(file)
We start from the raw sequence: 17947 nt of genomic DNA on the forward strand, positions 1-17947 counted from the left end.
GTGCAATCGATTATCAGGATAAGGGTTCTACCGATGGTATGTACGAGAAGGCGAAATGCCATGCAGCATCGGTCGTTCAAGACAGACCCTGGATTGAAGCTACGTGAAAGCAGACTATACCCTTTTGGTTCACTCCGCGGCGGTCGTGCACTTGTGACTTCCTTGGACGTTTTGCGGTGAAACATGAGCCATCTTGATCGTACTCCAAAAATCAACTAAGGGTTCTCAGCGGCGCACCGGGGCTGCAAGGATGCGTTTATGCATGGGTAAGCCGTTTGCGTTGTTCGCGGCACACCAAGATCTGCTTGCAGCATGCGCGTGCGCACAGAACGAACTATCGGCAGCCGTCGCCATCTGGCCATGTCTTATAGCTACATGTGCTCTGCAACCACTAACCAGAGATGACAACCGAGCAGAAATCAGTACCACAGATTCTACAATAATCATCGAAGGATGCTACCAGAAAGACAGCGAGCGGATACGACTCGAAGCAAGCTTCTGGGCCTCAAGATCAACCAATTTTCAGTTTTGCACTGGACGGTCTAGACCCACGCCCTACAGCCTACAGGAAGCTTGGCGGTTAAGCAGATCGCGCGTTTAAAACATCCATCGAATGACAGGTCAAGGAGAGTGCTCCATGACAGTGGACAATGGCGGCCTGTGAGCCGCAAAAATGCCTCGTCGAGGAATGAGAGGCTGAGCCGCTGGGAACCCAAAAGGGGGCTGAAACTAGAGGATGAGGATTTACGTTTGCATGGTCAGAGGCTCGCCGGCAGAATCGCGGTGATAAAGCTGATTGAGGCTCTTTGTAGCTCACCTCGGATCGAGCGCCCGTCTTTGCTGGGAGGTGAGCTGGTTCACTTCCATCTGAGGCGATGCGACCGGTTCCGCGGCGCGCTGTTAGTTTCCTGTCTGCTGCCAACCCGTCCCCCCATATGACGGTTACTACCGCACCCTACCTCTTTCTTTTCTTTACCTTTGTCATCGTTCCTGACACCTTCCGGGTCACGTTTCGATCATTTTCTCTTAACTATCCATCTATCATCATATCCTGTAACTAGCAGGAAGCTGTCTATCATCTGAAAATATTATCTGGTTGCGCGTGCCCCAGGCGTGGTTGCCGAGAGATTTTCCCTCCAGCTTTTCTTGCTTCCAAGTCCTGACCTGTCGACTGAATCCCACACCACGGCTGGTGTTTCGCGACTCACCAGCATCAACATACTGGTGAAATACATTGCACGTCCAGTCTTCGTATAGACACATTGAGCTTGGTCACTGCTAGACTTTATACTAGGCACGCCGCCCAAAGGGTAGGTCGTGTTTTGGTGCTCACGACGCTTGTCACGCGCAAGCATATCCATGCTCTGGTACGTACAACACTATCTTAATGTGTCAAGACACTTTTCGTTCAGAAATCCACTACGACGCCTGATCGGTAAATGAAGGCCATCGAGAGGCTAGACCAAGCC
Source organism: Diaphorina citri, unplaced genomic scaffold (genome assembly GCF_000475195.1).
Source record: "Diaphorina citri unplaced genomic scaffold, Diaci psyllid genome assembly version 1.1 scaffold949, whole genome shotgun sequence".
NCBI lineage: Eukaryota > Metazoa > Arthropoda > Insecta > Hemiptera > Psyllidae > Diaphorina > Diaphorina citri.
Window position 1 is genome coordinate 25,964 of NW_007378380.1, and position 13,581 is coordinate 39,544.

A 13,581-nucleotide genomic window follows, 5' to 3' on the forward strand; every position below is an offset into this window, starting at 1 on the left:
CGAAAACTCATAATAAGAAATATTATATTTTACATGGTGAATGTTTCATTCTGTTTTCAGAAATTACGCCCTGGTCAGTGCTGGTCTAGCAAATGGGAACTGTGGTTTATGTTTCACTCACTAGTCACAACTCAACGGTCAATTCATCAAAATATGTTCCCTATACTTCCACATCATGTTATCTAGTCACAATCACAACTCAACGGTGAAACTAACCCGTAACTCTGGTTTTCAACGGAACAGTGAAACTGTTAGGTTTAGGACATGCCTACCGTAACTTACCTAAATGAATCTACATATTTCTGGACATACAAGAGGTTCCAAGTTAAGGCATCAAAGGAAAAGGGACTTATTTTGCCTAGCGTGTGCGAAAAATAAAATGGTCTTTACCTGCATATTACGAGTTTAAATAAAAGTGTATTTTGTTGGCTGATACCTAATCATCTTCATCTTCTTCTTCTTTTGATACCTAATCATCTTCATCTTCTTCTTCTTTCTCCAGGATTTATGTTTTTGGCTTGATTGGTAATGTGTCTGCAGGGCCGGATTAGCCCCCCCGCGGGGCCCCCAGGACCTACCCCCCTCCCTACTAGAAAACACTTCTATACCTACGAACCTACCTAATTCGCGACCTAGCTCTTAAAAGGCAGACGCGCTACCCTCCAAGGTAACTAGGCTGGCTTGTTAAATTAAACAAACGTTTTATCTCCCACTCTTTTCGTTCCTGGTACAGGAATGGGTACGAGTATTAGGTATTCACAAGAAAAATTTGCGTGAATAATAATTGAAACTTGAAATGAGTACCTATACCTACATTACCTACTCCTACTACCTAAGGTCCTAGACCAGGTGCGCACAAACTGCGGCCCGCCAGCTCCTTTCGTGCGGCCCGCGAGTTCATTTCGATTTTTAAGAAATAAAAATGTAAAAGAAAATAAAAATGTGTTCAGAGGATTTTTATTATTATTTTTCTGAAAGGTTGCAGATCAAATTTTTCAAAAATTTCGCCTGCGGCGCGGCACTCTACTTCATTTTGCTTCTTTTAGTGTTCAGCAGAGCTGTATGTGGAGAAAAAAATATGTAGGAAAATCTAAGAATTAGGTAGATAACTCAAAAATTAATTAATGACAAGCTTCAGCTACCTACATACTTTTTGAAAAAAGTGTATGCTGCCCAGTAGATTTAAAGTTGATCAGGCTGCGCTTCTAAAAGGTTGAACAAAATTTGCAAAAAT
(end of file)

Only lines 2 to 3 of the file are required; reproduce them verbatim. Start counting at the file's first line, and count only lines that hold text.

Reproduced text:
GTGCAATCGATTATCAGGATAAGGGTTCTACCGATGGTATGTACGAGAAGGCGAAATGCCATGCAGCATCGGTCGTTCAAGACAGACCCTGGATTGAAGCTACGTGAAAGCAGACTATACCCTTTTGGTTCACTCCGCGGCGGTCGTGCACTTGTGACTTCCTTGGACGTTTTGCGGTGAAACATGAGCCATCTTGATCGTACTCCAAAAATCAACTAAGGGTTCTCAGCGGCGCACCGGGGCTGCAAGGATGCGTTTATGCATGGGTAAGCCGTTTGCGTTGTTCGCGGCACACCAAGATCTGCTTGCAGCATGCGCGTGCGCACAGAACGAACTATCGGCAGCCGTCGCCATCTGGCCATGTCTTATAGCTACATGTGCTCTGCAACCACTAACCAGAGATGACAACCGAGCAGAAATCAGTACCACAGATTCTACAATAATCATCGAAGGATGCTACCAGAAAGACAGCGAGCGGATACGACTCGAAGCAAGCTTCTGGGCCTCAAGATCAACCAATTTTCAGTTTTGCACTGGACGGTCTAGACCCACGCCCTACAGCCTACAGGAAGCTTGGCGGTTAAGCAGATCGCGCGTTTAAAACATCCATCGAATGACAGGTCAAGGAGAGTGCTCCATGACAGTGGACAATGGCGGCCTGTGAGCCGCAAAAATGCCTCGTCGAGGAATGAGAGGCTGAGCCGCTGGGAACCCAAAAGGGGGCTGAAACTAGAGGATGAGGATTTACGTTTGCATGGTCAGAGGCTCGCCGGCAGAATCGCGGTGATAAAGCTGATTGAGGCTCTTTGTAGCTCACCTCGGATCGAGCGCCCGTCTTTGCTGGGAGGTGAGCTGGTTCACTTCCATCTGAGGCGATGCGACCGGTTCCGCGGCGCGCTGTTAGTTTCCTGTCTGCTGCCAACCCGTCCCCCCATATGACGGTTACTACCGCACCCTACCTCTTTCTTTTCTTTACCTTTGTCATCGTTCCTGACACCTTCCGGGTCACGTTTCGATCATTTTCTCTTAACTATCCATCTATCATCATATCCTGTAACTAGCAGGAAGCTGTCTATCATCTGAAAATATTATCTGGTTGCGCGTGCCCCAGGCGTGGTTGCCGAGAGATTTTCCCTCCAGCTTTTCTTGCTTCCAAGTCCTGACCTGTCGACTGAATCCCACACCACGGCTGGTGTTTCGCGACTCACCAGCATCAACATACTGGTGAAATACATTGCACGTCCAGTCTTCGTATAGACACATTGAGCTTGGTCACTGCTAGACTTTATACTAGGCACGCCGCCCAAAGGGTAGGTCGTGTTTTGGTGCTCACGACGCTTGTCACGCGCAAGCATATCCATGCTCTGGTACGTACAACACTATCTTAATGTGTCAAGACACTTTTCGTTCAGAAATCCACTACGACGCCTGATCGGTAAATGAAGGCCATCGAGAGGCTAGACCAAGCC
Source organism: Diaphorina citri, unplaced genomic scaffold (genome assembly GCF_000475195.1).